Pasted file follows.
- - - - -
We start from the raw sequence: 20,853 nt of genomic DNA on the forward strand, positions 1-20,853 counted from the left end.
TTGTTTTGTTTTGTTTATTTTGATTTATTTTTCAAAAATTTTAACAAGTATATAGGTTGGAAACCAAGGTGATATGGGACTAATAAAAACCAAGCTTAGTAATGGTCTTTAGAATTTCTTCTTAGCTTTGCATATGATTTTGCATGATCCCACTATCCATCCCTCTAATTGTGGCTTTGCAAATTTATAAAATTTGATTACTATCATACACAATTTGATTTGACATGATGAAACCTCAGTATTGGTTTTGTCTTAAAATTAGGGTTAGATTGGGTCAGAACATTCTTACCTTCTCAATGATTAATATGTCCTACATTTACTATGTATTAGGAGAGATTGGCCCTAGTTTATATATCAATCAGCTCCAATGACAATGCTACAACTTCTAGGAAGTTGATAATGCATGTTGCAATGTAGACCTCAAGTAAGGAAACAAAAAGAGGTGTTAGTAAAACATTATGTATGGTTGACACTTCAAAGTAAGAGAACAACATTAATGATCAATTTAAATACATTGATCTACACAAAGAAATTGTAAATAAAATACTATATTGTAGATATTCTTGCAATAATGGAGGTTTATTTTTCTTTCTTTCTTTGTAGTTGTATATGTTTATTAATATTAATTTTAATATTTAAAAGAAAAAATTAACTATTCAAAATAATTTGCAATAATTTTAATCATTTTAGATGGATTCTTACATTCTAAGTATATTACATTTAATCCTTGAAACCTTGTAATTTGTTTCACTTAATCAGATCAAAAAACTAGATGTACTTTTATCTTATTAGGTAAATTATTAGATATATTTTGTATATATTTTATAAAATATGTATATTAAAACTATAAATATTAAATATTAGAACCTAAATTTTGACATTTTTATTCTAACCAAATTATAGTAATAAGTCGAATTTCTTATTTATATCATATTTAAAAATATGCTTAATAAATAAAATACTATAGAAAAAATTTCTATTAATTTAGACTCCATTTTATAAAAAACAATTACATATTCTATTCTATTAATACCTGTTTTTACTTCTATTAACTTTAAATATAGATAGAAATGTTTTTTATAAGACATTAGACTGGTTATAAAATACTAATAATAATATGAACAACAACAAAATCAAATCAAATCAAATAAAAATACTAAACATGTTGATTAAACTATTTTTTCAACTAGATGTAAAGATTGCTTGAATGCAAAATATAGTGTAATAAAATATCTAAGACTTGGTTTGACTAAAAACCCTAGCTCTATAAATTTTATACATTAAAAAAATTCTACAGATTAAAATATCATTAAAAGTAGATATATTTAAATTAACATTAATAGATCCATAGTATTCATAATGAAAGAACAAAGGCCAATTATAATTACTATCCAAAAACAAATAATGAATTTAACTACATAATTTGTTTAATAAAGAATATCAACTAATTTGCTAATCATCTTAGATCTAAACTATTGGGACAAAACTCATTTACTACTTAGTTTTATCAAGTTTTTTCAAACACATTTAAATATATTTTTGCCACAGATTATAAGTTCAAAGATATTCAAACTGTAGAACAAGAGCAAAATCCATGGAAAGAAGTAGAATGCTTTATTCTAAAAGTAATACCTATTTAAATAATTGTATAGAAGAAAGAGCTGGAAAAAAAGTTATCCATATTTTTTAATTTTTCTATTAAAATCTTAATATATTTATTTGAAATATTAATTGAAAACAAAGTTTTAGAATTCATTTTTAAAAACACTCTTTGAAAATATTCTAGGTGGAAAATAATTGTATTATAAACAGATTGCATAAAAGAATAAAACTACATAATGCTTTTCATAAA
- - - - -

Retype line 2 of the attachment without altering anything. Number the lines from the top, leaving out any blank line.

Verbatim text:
TTGTTTTGTTTTGTTTATTTTGATTTATTTTTCAAAAATTTTAACAAGTATATAGGTTGGAAACCAAGGTGATATGGGACTAATAAAAACCAAGCTTAGTAATGGTCTTTAGAATTTCTTCTTAGCTTTGCATATGATTTTGCATGATCCCACTATCCATCCCTCTAATTGTGGCTTTGCAAATTTATAAAATTTGATTACTATCATACACAATTTGATTTGACATGATGAAACCTCAGTATTGGTTTTGTCTTAAAATTAGGGTTAGATTGGGTCAGAACATTCTTACCTTCTCAATGATTAATATGTCCTACATTTACTATGTATTAGGAGAGATTGGCCCTAGTTTATATATCAATCAGCTCCAATGACAATGCTACAACTTCTAGGAAGTTGATAATGCATGTTGCAATGTAGACCTCAAGTAAGGAAACAAAAAGAGGTGTTAGTAAAACATTATGTATGGTTGACACTTCAAAGTAAGAGAACAACATTAATGATCAATTTAAATACATTGATCTACACAAAGAAATTGTAAATAAAATACTATATTGTAGATATTCTTGCAATAATGGAGGTTTATTTTTCTTTCTTTCTTTGTAGTTGTATATGTTTATTAATATTAATTTTAATATTTAAAAGAAAAAATTAACTATTCAAAATAATTTGCAATAATTTTAATCATTTTAGATGGATTCTTACATTCTAAGTATATTACATTTAATCCTTGAAACCTTGTAATTTGTTTCACTTAATCAGATCAAAAAACTAGATGTACTTTTATCTTATTAGGTAAATTATTAGATATATTTTGTATATATTTTATAAAATATGTATATTAAAACTATAAATATTAAATATTAGAACCTAAATTTTGACATTTTTATTCTAACCAAATTATAGTAATAAGTCGAATTTCTTATTTATATCATATTTAAAAATATGCTTAATAAATAAAATACTATAGAAAAAATTTCTATTAATTTAGACTCCATTTTATAAAAAACAATTACATATTCTATTCTATTAATACCTGTTTTTACTTCTATTAACTTTAAATATAGATAGAAATGTTTTTTATAAGACATTAGACTGGTTATAAAATACTAATAATAATATGAACAACAACAAAATCAAATCAAATCAAATAAAAATACTAAACATGTTGATTAAACTATTTTTTCAACTAGATGTAAAGATTGCTTGAATGCAAAATATAGTGTAATAAAATATCTAAGACTTGGTTTGACTAAAAACCCTAGCTCTATAAATTTTATACATTAAAAAAATTCTACAGATTAAAATATCATTAAAAGTAGATATATTTAAATTAACATTAATAGATCCATAGTATTCATAATGAAAGAACAAAGGCCAATTATAATTACTATCCAAAAACAAATAATGAATTTAACTACATAATTTGTTTAATAAAGAATATCAACTAATTTGCTAATCATCTTAGATCTAAACTATTGGGACAAAACTCATTTACTACTTAGTTTTATCAAGTTTTTTCAAACACATTTAAATATATTTTTGCCACAGATTATAAGTTCAAAGATATTCAAACTGTAGAACAAGAGCAAAATCCATGGAAAGAAGTAGAATGCTTTATTCTAAAAGTAATACCTATTTAAATAATTGTATAGAAGAAAGAGCTGGAAAAAAAGTTATCCATATTTTTTAATTTTTCTATTAAAATCTTAATATATTTATTTGAAATATTAATTGAAAACAAAGTTTTAGAATTCATTTTTAAAAACACTCTTTGAAAATATTCTAGGTGGAAAATAATTGTATTATAAACAGATTGCATAAAAGAATAAAACTACATAATGCTTTTCATAAA